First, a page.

When I arrived at the racetrack, the Gearhead’s car was marooned on the tarmac, a red, black and yellow beacon signaling—unmistakable—abandonment. In the moment it took to register the empty car I knew the countless hours of assembly, disassembly, assessment, reassessment, fits of despair, cries of triumph, assembly, disassembly [wife edits: you get the picture] had not produced a car that would run. Or run for any sustainable time without issue. In fact, the Gearhead had had one turn round the circuit before deciding the clutch plate was slipping.
The Gearhead communicates in a different language. It’s a language full of steel and oil and gas and grit, of torque and tension, of leverage and weight. He uses words like flywheel, slave cylinder and throwout bearing.
A cook communicates through food: a sensual, communal, joyful discourse, tying flavour, aroma, texture, colour and temperature together.
The Gearhead and I, each held fast by the gravitational pull of our very different worlds, orbit round the centre of…what? I’m still trying to figure this out.
This was Thurday evening, a practice run to see whether the formula 1600 worked after the engine blew a few weeks ago; a different race, a different circuit. The Gearhead sweet-talked some unsuspecting Torontonians into letting him poach their rented track time. The small group of guys barbequed sausages on a habatchi balanced on the cement barrier and took turns running their cars, normal street cars, round the circuit. My favourite was the SUV with the baby on board sticker displayed in the rear window.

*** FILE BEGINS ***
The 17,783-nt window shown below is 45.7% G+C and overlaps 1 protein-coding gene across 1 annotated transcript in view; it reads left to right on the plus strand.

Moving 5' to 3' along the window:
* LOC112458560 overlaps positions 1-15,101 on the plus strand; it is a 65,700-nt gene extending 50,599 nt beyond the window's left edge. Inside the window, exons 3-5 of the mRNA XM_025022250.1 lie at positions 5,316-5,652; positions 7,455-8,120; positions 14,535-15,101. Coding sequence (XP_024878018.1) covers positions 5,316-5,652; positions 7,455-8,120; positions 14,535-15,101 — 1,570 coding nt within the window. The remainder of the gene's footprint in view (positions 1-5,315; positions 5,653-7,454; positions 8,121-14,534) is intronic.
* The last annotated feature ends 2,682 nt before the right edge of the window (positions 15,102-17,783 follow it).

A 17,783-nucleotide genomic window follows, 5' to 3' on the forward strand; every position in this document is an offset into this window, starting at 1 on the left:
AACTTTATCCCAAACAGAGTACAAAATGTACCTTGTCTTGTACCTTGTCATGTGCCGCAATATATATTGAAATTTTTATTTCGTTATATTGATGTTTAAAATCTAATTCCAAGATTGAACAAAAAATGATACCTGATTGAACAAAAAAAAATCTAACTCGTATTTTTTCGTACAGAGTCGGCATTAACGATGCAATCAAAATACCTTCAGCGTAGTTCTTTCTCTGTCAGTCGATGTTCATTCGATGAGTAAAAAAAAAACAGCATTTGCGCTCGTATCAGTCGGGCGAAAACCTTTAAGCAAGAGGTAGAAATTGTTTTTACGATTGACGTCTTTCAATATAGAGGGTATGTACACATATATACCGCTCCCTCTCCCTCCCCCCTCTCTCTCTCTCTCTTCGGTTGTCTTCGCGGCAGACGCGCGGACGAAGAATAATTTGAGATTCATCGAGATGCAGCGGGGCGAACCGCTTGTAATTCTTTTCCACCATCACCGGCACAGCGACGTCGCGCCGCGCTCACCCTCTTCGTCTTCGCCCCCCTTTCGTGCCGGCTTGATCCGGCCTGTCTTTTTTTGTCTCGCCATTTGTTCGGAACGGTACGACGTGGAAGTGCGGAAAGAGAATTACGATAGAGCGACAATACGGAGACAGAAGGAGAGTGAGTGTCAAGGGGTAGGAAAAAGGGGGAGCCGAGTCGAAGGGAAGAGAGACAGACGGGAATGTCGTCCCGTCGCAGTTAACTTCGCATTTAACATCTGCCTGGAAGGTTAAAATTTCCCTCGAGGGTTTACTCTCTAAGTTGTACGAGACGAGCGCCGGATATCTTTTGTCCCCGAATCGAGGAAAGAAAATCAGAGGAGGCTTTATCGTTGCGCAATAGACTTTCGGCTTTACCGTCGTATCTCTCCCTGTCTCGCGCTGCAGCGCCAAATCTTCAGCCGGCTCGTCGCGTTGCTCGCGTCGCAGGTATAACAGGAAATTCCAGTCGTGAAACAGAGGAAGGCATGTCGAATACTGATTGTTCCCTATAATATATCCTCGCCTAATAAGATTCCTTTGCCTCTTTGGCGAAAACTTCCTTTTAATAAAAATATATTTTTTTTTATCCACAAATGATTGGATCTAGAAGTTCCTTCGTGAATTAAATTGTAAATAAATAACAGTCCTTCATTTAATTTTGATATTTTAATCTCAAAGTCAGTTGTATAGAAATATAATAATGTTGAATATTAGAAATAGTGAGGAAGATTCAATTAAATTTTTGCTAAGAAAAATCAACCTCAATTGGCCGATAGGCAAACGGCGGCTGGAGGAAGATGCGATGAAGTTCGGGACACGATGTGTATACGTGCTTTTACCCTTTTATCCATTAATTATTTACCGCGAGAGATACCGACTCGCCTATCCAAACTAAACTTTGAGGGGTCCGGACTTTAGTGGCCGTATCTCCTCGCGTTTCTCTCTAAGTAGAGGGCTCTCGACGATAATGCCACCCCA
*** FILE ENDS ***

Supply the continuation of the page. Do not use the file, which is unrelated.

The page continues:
The Gearhead ran toward me, lifted the keys from my hand, sat in the driver’s seat of the new-to-me BMW, handed me anything stray or rattling around: Kleenex box, spare change, sunglasses, CD case, asked if I wanted to ride in the passenger seat [wife edits: No!] and then wheeled out of the “pit” onto the circuit, the whine of tires following the curved lines of the track. I hadn’t realized until that moment how partial I was toward [my] BMW. I watched, helplessly, as it rounded the curves on two tires, the other two held by the hand of God or physics [wife edits: same thing]. [Gearhead edits: you are totally exaggerating!!]
I can’t pretend that these posts can unite food and mechanics anyway beyond mystery. Better to hit you, dear reader, over the head with a blunt change. This recipe for a chilled beet and cucumber soup produces a glorious pink coloured concoction that is at once shocking and refreshing. Perhaps I could work a tie in here…
Anyway, chlodnik is Polish in origin, pronounced hu-whad-neek. When made with fresh beets plucked from the garden, the soup retains a glorious freshness that is soothing and cool on a hot summer day. This recipe comes from a gardener friend who is also Polish.
4 medium sized red beets, peeled and diced into small cubes
beet greens from 4 beets, washed and finely chopped
1 bunch fresh radishes, diced into small cubes (or leave as thin slices)
3 green onions, thinly sliced
2 tablespoons finely chopped fresh dill
2 tablespoons finely chopped fresh parsley
1 cup/250 g plain yogurt
1 cup/250 g sour cream
salt to taste
Place the chopped beets and greens in a large pot. Add enough water just to cover the beets and greens. Set the pot over medium-high heat, bring to the boil, reduce heat and simmer until the beets are soft. Remove from the heat and let the contents cool completely. When cool, add the rest of the ingredients to the pot, stirring until combined. Chill the soup for at least four hours. Serve in chilled bowls with chopped boiled egg as a garnish.